Article Text

Download PDFPDF
  1. David Maritz,
  2. Jonathan Wyatt
  1. Correspondence to Jonathan Paul Wyatt, Accident and Emergency Department, Royal Cornwall Hospital, Treliske, Truro TR1 3LJ, UK; jonathan.wyatt{at}

Statistics from

Request Permissions

If you wish to reuse any or all of this article please use the link below which will take you to the Copyright Clearance Center’s RightsLink service. You will be able to get a quick price and instant permission to reuse the content in many different ways.

The heart seldom feels what the mouth expresses

The 2008 American Heart Association recommendation for hands only or continuous chest compression cardiopulmonary resuscitation (CPR) for untrained lay people has been widely welcomed. Evidence indicates that mouth to mouth positive pressure ventilation should be eliminated in the early phases for all lay person bystanders responding to primary cardiac arrest. Early bystander initiated resuscitative efforts are critical to survival and bystanders appear to be more willing to initiate chest compressions alone. Furthermore, continuous chest compression CPR is easier to learn and remember by the lay person responder. This report provides compelling evidence for continuous chest compression CPR. Should it be any different for the trained responder? (Heart 2009;95:1978–82).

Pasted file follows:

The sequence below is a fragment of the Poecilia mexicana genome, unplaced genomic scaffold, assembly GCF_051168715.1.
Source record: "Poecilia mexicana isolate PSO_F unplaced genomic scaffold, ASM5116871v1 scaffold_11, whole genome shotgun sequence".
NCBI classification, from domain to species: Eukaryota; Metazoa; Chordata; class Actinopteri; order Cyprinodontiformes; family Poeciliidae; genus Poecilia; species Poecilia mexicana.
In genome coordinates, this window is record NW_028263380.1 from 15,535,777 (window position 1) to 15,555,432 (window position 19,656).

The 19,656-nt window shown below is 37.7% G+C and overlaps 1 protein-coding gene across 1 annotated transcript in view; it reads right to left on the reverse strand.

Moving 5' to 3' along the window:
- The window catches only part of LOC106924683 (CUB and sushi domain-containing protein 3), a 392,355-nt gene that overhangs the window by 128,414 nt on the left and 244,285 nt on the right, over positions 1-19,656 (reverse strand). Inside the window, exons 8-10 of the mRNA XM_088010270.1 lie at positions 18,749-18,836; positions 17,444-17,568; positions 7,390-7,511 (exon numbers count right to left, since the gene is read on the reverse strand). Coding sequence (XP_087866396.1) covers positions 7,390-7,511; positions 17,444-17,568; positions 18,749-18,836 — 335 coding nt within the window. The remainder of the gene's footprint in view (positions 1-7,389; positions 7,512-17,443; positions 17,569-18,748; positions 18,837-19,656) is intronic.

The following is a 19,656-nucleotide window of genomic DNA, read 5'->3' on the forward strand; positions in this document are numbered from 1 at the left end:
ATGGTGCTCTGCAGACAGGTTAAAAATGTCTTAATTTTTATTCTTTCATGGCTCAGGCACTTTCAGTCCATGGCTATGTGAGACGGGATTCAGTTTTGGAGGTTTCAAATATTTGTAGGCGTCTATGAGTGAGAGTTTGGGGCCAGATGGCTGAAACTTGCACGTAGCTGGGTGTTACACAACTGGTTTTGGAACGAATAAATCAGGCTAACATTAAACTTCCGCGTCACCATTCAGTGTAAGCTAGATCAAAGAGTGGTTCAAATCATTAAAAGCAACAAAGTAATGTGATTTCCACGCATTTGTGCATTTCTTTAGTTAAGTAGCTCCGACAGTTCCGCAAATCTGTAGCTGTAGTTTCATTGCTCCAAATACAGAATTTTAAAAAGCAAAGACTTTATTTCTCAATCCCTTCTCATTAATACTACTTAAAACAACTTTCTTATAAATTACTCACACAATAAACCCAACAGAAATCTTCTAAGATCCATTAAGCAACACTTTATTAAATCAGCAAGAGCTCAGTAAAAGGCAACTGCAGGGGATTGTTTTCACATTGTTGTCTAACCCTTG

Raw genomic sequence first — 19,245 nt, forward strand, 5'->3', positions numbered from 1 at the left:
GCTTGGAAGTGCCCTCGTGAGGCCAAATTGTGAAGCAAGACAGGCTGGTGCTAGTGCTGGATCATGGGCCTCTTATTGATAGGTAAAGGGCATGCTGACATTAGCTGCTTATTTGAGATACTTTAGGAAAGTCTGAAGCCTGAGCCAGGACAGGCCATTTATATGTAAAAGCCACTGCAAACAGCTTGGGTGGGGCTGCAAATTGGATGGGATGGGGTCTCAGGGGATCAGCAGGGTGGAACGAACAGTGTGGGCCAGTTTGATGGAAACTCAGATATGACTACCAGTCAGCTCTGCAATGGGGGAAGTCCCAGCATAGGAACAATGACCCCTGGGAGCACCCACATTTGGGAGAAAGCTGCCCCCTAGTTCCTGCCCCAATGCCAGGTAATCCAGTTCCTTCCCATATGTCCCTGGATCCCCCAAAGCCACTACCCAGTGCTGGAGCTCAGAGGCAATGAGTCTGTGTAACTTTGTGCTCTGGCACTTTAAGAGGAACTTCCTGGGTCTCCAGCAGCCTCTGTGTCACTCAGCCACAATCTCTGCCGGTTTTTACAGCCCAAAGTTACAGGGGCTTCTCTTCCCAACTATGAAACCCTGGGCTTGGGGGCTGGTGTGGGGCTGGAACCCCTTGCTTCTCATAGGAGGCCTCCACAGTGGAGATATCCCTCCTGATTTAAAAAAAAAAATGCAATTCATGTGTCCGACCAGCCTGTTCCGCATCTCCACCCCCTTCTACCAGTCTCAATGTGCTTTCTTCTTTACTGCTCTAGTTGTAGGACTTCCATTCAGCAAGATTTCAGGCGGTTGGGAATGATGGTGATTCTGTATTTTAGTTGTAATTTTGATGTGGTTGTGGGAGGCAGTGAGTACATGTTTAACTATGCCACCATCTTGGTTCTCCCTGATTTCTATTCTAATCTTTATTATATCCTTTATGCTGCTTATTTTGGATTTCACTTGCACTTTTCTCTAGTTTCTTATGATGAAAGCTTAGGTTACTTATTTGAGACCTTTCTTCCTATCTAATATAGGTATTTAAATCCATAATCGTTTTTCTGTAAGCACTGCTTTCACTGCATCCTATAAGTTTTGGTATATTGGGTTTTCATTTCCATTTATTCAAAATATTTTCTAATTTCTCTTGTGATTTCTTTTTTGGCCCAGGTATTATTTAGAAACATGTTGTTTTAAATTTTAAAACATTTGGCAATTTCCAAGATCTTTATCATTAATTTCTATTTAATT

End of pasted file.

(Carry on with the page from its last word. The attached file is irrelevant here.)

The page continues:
Doctors don't understand alcohol

Sophia was surprised to learn the results of a recent survey highlighting the poor overall knowledge and awareness about units of alcohol among hospital doctors. Four hundred and forty five doctors (mostly physicians) were surveyed: 45% of hospital doctors had some knowledge (general practitioners scored better at 69%) and 14% apparently had no knowledge at all about alcohol units. The worst offenders …

View Full Text